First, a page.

Join for Just $16 A Year
- Discounts on travel and everyday savings
- Subscription to AARP The Magazine
- Free membership for your spouse or partner
Vitamin K originates from the German term koajulation. It is also known as antihemorrhagic factor, and is one of the four fat-soluble vitamins necessary for good health. The others are vitamins A, D, and E. The primary and best-known purpose of vitamin K is support of the process of blood clotting. Prothrombin and other clotting factors are dependent on vitamin K for production. It also plays a role in bone health, and may help to prevent osteoporosis. Appropriate growth and development are supported by adequate vitamin K.
There are several forms of the vitamin:
The Required Daily Amount (RDA) of vitamin K is 5 micrograms (mcg) for infants less than six months old, 10 mcg for babies six months to one year old, 15 mcg for children aged one to three years, 20 mcg for those aged four to six years, and 30 mcg for those seven to ten years old. Males require 45 mcg from 11–14 years, 65 mcg from 15–18 years, 70 mcg from 19–24 years, and 80 mcg after the age of 24 years. Females need 45 mcg from 11–14 years, 55 mcg from 15–18 years, 60 mcg from 19–24 years, and 65 mcg after the age of 24, and for pregnant or lactating women. These values are based on an estimate of 1 mcg of vitamin K per kilogram of body weight.
The most common use of vitamin K is to supplement babies at birth, thus preventing hemorrhagic disease of the newborn. Routine administration of vitamin K to newborns is, however, being questioned by practitioners of evidence-based nursing. In 2003 the American Academy of Pediatrics (AAP) restated that prevention of bleeding from early vitamin K deficiency by administration of the vitamin is accepted practice. The AAP also noted that a possible link between supplemental vitamin K and early childhood cancer has not been proven as of 2003.
Others who may benefit from supplemental vitamin K include those taking medications that interact with it or deplete the supply. It also appears to have some effectiveness in preventing osteoporosis, but some studies done involved patients using a high dietary intake of the vitamin rather than supplements. In 2003, however, a group of Japanese researchers reported that supplemental doses of vitamin K2 given together with vitamin D3 appeared to reduce bone turnover and sustain bone density in postmenopausal women with mild osteoporosis.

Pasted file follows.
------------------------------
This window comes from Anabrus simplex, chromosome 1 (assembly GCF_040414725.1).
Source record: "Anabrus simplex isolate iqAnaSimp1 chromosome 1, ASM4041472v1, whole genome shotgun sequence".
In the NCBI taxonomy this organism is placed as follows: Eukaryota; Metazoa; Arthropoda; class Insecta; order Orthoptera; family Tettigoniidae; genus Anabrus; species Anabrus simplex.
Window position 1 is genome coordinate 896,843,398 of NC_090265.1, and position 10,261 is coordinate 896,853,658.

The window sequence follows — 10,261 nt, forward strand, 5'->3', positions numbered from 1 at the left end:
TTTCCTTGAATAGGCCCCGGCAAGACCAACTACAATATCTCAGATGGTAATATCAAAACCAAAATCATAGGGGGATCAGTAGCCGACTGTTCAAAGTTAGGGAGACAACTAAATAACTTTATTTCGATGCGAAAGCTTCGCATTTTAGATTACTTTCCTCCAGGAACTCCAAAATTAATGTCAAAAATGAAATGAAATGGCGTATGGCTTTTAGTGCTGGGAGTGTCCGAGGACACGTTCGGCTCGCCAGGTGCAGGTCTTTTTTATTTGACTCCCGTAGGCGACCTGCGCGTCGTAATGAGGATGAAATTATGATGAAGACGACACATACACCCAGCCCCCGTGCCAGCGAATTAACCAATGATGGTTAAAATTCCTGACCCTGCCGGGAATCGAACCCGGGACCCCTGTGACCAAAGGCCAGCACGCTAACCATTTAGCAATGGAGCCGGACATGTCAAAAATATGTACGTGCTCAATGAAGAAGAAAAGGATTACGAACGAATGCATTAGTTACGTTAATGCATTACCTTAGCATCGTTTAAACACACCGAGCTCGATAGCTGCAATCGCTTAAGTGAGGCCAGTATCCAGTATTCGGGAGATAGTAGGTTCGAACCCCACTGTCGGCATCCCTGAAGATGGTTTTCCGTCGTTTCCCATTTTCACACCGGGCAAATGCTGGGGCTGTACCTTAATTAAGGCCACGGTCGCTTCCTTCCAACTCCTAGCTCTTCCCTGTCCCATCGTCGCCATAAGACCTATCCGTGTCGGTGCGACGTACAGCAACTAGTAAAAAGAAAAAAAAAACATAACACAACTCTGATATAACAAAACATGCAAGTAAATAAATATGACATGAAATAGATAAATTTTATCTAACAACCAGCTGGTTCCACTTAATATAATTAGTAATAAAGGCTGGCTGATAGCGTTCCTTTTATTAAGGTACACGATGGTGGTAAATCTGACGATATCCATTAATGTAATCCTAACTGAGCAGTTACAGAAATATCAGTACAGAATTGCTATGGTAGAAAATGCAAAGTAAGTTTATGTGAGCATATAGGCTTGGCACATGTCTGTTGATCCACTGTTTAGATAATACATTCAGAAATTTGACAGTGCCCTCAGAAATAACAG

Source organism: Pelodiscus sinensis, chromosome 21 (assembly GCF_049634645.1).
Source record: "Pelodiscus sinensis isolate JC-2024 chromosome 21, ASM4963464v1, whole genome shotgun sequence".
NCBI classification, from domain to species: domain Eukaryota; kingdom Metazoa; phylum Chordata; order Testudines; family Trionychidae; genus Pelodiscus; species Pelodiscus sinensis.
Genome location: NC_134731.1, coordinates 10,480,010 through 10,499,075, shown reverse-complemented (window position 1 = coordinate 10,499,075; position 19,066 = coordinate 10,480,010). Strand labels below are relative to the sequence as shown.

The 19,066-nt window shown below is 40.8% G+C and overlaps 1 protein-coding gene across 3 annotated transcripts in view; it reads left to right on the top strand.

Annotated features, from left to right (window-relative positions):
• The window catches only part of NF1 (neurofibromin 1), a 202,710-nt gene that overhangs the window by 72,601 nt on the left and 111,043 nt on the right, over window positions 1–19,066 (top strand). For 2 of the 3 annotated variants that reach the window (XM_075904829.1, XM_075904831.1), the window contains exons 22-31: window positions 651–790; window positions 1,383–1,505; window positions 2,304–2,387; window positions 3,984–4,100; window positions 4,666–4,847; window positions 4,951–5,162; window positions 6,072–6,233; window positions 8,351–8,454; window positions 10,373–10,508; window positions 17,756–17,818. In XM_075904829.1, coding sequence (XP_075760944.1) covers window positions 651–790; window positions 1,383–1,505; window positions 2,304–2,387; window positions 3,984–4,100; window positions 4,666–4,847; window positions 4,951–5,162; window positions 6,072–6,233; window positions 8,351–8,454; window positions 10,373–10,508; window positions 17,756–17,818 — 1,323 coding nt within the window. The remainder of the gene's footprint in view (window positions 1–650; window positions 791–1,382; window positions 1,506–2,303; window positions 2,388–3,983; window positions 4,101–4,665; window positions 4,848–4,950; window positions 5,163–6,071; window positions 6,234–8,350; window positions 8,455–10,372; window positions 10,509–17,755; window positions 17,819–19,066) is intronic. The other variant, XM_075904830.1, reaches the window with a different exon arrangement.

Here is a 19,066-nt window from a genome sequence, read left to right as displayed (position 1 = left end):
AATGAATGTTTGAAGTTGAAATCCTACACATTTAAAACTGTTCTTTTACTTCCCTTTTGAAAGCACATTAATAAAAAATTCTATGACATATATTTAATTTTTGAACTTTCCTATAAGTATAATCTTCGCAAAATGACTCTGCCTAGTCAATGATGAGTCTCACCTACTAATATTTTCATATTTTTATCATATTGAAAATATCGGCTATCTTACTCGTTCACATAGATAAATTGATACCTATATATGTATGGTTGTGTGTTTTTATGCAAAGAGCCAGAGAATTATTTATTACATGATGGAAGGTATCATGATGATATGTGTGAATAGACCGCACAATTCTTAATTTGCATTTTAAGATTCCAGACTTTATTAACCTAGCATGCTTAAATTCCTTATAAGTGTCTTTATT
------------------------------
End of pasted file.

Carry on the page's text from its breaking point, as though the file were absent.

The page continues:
People taking warfarin, a vitamin K antagonist, are able to use the vitamin as an antidote if the serum level of warfarin is too high, increasing the risk of hemorrhage. Vitamin K taken by mouth appears to be more effective than intramuscular injections of the vitamin when it is used to counteract the effects of warfarin.
Some women find that supplemental vitamin K relieves the symptoms of morning sickness during pregnancy. This treatment is even more effective if vitamin K is taken together with vitamin C.
Topical formulations of vitamin K are sometimes touted as being able to reduce spider veins on the face and legs. The creams are quite expensive and the efficacy is questionable at best. However, recent clinical studies have shown that topical applications of vitamin K given to patients following laser treatments on the face are effective in minimizing bruising from the procedure.
More recently, researchers have been studying vitamin K intensively for its potential anticancer effects. Vitamin K3 in particular may be useful as an adjuvant treatment for ovarian cancer.
Author Info: Judith Turner, Rebecca J. Frey PhD, The Gale Group Inc., Gale, Detroit, Gale Encyclopedia of Alternative Medicine, 2005This feature is for informational purposes only and should not be used to replace the care and information received from your healthcare provider. Please consult a healthcare professional with any health concerns you may have.
Enter your symptoms in our Symptom Checker to find out possible causes of your symptoms. Go.
Enter any list of prescription drugs and see how they interact with each other and with other substances. Go.
Enter its color and shape information, and this tool helps you identify it. Go.
Find information on drug interactions, side effects, and more. Go.
Member access to health and insurance products and services at AARPhealthcare.com.
Members can get an instant quote with AARP® Dental Insurance administered by Delta Dental Insurance Company.
Members can save on eyewear with AARP® Vision Discounts provided by EyeMed.
Caregiving can be a lonely journey, but AARP offers resources that can help.